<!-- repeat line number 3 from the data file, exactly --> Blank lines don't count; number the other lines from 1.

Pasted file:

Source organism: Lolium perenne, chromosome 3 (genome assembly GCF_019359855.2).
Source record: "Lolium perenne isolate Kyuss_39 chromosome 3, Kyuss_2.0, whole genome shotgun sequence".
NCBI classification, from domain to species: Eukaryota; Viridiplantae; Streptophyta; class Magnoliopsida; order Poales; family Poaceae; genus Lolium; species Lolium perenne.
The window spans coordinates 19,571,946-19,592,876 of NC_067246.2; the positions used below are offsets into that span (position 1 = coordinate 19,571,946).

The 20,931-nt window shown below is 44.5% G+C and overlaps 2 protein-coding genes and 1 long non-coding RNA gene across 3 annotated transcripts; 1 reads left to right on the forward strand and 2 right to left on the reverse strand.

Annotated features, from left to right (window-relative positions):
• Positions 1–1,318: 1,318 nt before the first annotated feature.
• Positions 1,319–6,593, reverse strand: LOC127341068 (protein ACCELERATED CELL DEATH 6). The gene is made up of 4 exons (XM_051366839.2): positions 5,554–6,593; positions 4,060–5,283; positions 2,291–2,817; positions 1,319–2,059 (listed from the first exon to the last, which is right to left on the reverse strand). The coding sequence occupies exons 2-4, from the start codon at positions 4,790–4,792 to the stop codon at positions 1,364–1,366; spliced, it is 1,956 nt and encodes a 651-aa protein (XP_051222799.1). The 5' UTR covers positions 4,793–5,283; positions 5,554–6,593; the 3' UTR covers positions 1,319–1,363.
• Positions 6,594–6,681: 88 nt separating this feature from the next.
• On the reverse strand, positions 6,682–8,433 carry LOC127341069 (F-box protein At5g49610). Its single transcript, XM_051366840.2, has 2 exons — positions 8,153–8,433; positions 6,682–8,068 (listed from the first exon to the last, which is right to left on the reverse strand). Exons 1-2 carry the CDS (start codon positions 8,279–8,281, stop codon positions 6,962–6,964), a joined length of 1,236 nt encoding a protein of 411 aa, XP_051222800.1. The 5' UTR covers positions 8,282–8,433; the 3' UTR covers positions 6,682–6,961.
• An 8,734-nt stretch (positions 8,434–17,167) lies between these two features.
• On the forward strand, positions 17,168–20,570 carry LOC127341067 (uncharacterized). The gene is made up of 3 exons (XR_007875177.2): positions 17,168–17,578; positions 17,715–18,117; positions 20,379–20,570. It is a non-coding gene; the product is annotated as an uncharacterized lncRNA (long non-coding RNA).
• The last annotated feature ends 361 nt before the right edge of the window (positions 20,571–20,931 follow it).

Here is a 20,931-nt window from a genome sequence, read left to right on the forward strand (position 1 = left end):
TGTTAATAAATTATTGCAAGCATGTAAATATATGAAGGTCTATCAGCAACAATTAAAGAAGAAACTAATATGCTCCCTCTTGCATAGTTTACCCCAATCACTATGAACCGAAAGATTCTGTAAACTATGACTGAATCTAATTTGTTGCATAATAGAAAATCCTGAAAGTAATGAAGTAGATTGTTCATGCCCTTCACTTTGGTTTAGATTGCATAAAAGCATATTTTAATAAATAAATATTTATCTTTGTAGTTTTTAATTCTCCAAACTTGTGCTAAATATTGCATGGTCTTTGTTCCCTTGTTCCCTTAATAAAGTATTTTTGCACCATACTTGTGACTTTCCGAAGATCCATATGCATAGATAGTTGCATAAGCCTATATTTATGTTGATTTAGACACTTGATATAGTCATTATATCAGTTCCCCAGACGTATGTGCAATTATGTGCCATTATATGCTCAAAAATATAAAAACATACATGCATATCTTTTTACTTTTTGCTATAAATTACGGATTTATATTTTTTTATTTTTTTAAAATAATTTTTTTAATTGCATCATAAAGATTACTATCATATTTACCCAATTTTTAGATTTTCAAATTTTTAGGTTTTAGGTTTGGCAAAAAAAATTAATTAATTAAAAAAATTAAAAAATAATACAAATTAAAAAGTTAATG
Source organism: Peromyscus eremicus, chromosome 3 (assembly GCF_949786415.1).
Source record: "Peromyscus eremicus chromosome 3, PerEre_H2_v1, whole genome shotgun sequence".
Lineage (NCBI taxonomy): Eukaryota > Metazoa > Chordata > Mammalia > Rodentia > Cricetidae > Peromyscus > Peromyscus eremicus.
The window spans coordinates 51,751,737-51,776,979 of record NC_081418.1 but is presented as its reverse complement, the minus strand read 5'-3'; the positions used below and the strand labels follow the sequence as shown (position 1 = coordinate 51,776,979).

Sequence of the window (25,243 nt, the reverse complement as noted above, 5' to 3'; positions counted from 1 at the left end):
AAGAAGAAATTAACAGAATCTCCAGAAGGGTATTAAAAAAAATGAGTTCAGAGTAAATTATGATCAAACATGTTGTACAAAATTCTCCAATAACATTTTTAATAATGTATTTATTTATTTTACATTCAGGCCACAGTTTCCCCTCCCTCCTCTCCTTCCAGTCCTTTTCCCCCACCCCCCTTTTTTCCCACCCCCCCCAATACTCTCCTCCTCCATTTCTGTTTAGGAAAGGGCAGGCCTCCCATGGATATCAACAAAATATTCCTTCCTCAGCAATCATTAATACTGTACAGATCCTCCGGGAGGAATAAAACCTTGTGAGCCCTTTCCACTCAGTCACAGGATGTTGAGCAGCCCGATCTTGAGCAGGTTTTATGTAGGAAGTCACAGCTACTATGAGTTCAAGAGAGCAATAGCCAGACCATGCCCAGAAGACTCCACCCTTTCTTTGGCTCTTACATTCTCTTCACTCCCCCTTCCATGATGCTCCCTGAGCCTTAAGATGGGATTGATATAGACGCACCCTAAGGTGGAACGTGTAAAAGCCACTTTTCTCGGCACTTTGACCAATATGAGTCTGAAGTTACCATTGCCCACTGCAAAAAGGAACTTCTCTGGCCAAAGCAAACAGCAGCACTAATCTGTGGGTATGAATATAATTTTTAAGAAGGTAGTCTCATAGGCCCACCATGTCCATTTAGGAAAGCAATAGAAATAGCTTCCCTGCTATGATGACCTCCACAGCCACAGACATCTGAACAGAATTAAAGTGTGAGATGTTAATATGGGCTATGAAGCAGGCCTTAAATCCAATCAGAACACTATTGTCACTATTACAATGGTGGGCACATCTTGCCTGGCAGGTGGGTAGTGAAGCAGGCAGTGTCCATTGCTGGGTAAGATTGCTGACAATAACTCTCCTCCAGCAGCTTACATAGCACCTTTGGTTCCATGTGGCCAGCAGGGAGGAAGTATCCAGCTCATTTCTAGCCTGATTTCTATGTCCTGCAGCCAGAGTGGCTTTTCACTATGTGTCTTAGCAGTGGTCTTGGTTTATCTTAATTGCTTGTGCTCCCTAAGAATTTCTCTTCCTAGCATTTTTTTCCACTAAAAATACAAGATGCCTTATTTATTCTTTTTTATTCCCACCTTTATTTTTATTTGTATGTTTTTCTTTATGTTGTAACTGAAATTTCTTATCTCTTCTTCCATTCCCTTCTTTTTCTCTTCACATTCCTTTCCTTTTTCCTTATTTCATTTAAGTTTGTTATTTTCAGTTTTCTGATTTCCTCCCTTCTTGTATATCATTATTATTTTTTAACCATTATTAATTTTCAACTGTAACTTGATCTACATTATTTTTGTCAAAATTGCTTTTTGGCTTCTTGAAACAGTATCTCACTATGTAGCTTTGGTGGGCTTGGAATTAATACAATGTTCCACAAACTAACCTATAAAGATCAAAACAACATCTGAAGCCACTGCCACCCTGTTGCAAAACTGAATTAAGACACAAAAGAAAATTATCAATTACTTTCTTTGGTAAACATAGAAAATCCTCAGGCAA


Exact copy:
NCBI classification, from domain to species: Eukaryota; Viridiplantae; Streptophyta; class Magnoliopsida; order Poales; family Poaceae; genus Lolium; species Lolium perenne.